Slowing the Pursuit

Far too often high-speed police chases end in a fiery crash, serious property damage or needless injuries to innocent bystanders, officers and suspects.


StarChase utilizes an extensive 100-percent Internet Protocol (IP) portal for end-to-end law enforcement communication administrator control. The digital roadmap computer displays real-time suspect/asset location. Security protocols are built into the vehicle transmissions to the server and the IP connection from the server to the dispatcher.

Affecting the future
As the StarChase system has the potential to be a vital tool for law enforcement, beta testing is in development. The Florida State Highway Patrol and Los Angeles (California) Police Department (LAPD) are performing field tests beginning early 2007.

"We would like to pair it to some of our license plate recognition technology," says Sgt. Dan Gomez, officer in charge of the LAPD Tactical Technology Unit. "That technology seems to have the highest likelihood of finding a stolen vehicle, so combining the two technologies seems to be a good fit."

A common strategy is to have a helicopter communicate suspect ground movements from the air.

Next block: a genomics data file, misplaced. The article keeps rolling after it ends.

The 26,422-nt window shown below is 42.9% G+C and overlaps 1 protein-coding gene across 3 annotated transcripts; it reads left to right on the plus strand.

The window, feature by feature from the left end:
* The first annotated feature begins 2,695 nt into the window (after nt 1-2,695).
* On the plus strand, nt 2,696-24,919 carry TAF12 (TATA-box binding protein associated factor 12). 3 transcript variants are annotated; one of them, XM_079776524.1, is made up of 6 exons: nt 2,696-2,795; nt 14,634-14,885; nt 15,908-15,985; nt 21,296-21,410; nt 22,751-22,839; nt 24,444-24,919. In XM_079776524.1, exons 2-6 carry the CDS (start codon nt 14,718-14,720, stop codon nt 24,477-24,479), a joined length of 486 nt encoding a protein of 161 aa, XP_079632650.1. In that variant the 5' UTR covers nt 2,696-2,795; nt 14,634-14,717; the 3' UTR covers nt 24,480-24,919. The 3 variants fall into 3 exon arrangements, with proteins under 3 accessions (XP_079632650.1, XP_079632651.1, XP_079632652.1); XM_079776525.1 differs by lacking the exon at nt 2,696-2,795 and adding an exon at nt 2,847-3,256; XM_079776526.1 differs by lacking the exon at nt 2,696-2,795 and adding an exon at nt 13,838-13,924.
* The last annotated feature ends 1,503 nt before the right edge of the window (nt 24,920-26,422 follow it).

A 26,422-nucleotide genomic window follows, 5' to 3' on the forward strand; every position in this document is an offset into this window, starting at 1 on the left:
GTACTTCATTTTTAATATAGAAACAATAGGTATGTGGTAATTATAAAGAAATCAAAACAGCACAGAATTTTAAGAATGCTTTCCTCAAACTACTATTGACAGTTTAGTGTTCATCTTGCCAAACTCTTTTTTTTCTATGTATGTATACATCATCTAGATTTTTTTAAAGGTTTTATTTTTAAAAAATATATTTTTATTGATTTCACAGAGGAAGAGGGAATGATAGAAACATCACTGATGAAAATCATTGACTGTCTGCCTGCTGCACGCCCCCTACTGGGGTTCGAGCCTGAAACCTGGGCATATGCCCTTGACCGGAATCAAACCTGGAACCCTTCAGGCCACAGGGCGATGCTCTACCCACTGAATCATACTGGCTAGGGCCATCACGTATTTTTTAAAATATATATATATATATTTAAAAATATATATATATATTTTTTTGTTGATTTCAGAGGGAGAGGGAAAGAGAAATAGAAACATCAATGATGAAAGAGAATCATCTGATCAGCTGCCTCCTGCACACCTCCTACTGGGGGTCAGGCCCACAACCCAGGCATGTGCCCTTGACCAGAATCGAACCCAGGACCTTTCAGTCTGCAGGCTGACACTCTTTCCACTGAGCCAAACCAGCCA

"High-speed pursuits in which a helicopter was involved to track the suspect ended successfully in the suspect's apprehension in, on average, 95 to 98 percent of the cases involved," says Alpert.

However, a helicopter can only track; a potentially dangerous pursuit may still be required.

One more in the tool box
"When this technology was introduced to the department, Chief Bratton recognized it for its potential to give yet another tool to the officers in the field," says Gomez.

"The end result would be that law enforcement would be able to deploy the device and hopefully slow down in pursuit and be able to track the suspect."

The system has the potential to impact pursuits, risk management, liability issues and safety concerns for the community, adds Gomez.

StarChase LLC is a company specializing in tagging and tracking pursuit management solutions for the law enforcement sector. The privately held company has been in operation since 2001. The StarChase products are patent protected in several countries, including the United States

"We see the high-speed pursuit as a national issue," says Sawyer, "not only in large urban areas but in all cities around the country.

"It's a solution so scalable that it fits any police department from the county sheriff to a big city department, from a highway patrol to federal agencies like border patrol, customs and homeland security. We see StarChase as part of an entire range of law enforcement tools."

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